“However, to bring about lasting change, all boys and girls should grow up unlimited by their gender. Positive role models, both male and female, can help to raise aspirations and encourage children and young people to challenge social expectations and feel good about themselves even if they don’t fit traditional idealised types.”


Image; Mutxamel. Repreoduced under Creative Commons agreement. For more informatiomn about Creative Commons and links to the various agreements, please follow this link.


3 thoughts on “Men; agents of change for gender equality?”

  1. Fiona @ Free Range Chick

    This is such a vital topic and one that is sadly not given much thought by anybody, from what I can see. Gender equality needs to be bred, and needs to run in the veins of young families. Gender inequality is perpetuated in the home, from the most minute actions that children observe of adults.

    The idea that women have specialised, unique ‘duties’ to their men still exists. I have friends who live by the idea that to keep a happy home, they have to adopt the 1950s housewife role of ensuring there is a meal on the table and lipstick adequately applied by the time their husbands are home. These ideals are being encouraged by their mothers as ‘good advice’ to keeping a happy marriage. These are the same women who go out and work, as well as doing all of the childcare duties. You’ll know how complex and complicated these childcare duties are John, because you have adopted this role yourself.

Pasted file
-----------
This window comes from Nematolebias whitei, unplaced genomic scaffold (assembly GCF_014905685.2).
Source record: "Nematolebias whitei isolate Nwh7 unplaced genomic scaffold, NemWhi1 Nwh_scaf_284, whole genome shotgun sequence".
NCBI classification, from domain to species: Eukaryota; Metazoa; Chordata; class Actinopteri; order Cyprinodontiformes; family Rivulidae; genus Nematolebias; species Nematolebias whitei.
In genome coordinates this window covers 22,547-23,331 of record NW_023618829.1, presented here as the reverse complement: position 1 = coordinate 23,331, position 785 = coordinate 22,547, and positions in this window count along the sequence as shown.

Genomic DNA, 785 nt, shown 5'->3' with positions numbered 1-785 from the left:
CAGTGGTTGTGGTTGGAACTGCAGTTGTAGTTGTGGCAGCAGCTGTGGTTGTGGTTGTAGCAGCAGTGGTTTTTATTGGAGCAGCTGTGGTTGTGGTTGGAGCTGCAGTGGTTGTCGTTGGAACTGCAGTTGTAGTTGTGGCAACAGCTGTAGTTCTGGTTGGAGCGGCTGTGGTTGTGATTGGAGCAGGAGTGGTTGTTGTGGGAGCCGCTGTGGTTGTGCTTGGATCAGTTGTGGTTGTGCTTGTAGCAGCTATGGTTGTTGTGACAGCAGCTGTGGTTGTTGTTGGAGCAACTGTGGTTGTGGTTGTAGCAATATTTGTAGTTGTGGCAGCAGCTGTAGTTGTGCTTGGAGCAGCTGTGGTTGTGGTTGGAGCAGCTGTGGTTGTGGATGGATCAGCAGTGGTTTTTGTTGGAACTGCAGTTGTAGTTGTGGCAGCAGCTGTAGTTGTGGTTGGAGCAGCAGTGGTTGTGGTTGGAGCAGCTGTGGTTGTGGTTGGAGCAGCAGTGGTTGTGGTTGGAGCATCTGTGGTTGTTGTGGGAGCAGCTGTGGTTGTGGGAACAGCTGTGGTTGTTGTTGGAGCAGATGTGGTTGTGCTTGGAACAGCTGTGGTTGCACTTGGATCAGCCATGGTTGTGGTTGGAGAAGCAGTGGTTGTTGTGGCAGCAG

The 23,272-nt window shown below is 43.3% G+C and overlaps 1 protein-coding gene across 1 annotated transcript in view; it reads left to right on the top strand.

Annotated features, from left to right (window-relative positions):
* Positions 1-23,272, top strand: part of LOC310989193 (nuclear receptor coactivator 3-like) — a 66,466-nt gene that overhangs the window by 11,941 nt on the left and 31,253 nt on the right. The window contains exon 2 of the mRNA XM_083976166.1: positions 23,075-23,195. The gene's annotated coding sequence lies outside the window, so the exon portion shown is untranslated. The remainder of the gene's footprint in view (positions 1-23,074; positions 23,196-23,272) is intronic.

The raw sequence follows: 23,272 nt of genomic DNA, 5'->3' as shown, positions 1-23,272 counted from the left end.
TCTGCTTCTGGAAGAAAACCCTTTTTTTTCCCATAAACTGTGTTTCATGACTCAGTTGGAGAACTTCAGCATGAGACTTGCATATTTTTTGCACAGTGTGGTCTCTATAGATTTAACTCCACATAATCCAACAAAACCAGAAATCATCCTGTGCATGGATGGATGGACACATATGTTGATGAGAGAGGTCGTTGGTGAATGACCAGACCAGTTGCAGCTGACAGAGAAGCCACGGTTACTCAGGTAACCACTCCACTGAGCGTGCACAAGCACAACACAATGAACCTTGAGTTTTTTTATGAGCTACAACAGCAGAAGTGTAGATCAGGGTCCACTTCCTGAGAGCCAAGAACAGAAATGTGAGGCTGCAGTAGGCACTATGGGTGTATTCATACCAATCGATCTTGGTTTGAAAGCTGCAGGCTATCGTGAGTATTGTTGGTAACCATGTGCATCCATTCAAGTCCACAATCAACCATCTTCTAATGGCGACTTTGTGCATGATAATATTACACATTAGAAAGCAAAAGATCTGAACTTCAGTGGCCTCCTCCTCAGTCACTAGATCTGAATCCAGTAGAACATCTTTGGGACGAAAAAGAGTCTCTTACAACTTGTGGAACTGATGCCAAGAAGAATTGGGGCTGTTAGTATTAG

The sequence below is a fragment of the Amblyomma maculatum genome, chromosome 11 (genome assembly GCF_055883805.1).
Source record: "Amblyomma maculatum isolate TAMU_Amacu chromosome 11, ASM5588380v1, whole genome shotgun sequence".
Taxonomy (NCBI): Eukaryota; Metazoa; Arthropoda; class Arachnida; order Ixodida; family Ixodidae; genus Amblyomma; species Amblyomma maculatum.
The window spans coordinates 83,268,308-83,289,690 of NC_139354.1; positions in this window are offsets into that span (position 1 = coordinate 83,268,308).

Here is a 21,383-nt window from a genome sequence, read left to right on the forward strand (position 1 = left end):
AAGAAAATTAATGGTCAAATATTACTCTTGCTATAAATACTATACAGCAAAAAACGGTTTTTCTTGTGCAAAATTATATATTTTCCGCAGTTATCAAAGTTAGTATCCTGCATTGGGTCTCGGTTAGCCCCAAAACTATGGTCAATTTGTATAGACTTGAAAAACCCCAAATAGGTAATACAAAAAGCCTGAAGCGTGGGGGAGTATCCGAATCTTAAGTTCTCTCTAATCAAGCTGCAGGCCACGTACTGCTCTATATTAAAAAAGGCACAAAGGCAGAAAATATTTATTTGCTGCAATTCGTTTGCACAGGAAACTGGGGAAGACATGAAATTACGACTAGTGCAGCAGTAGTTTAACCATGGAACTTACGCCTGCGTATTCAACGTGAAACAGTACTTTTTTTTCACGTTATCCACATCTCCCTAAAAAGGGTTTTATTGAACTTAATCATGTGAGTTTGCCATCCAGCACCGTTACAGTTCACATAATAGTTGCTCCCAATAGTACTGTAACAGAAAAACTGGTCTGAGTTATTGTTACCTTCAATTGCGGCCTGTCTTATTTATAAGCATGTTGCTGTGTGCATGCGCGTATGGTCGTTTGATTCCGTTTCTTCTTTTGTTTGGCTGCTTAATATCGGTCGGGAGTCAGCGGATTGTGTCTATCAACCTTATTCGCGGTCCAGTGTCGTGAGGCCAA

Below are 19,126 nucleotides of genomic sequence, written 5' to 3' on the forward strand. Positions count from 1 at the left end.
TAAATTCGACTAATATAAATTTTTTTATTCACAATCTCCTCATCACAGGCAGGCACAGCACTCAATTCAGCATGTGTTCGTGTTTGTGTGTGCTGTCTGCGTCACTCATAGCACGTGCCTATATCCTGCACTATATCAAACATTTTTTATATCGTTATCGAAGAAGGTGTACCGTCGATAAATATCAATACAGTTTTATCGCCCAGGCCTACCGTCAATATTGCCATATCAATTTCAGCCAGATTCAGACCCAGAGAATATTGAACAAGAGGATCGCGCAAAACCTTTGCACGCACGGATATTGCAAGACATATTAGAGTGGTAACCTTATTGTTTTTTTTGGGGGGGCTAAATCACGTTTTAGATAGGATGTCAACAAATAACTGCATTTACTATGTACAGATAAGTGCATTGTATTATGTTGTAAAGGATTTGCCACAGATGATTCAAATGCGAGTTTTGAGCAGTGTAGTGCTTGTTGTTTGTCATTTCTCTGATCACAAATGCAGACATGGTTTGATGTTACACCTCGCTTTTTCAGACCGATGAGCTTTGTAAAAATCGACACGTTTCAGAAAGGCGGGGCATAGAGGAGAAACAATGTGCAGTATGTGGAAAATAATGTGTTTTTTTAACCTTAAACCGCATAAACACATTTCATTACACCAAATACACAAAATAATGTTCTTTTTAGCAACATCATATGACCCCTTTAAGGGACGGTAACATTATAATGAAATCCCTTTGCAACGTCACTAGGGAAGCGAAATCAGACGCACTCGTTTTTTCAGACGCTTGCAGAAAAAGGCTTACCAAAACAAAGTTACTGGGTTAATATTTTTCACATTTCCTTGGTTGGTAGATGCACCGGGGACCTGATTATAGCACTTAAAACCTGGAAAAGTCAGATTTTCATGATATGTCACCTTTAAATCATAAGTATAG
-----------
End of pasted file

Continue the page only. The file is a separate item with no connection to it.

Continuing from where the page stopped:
Misogyny, is rife, and it is breeding through the socially acceptable attitudes that society is tolerating. A woman gets raped, somehow it is her fault because she wore (provocative -whatever that means) clothes. I’ve heard WOMEN championing this argument. A man has an appetite for sex, and it is the woman’s duty to satisfy this. All of this nonsense starts in the home with ignorant role models who have accepted that these ‘values’ are ok.

    I worry for my sons, and am so thankful that my brother, their uncle, has an admirable and rare sympathy, empathy and understanding of women. He’s the only man I know that truly understands this topic and I’m pestering him to guest write something on my blog about it – he’s an exceptional writer too.

    Sorry for going off on a huge rant about this, John. It is a great topic, and so, so important to bring to the fore.

    1. It is indeed a vital topic and one that isn’t generally given enough consideration, especially what can be done to encourage men to engage with it. The idea of women having specialised duties is indeed most outdated. Very wrong indeed.

      I do, however, prefer to look at the issue holsiticly. I much prefer to look at it as an “equalities” issue as opposed to an issue of a man v women issue. Such an approach is not helpful and fails to recognise that men face some siginificant inequalities themselves (higher suicide rate, lower life expectancy etc).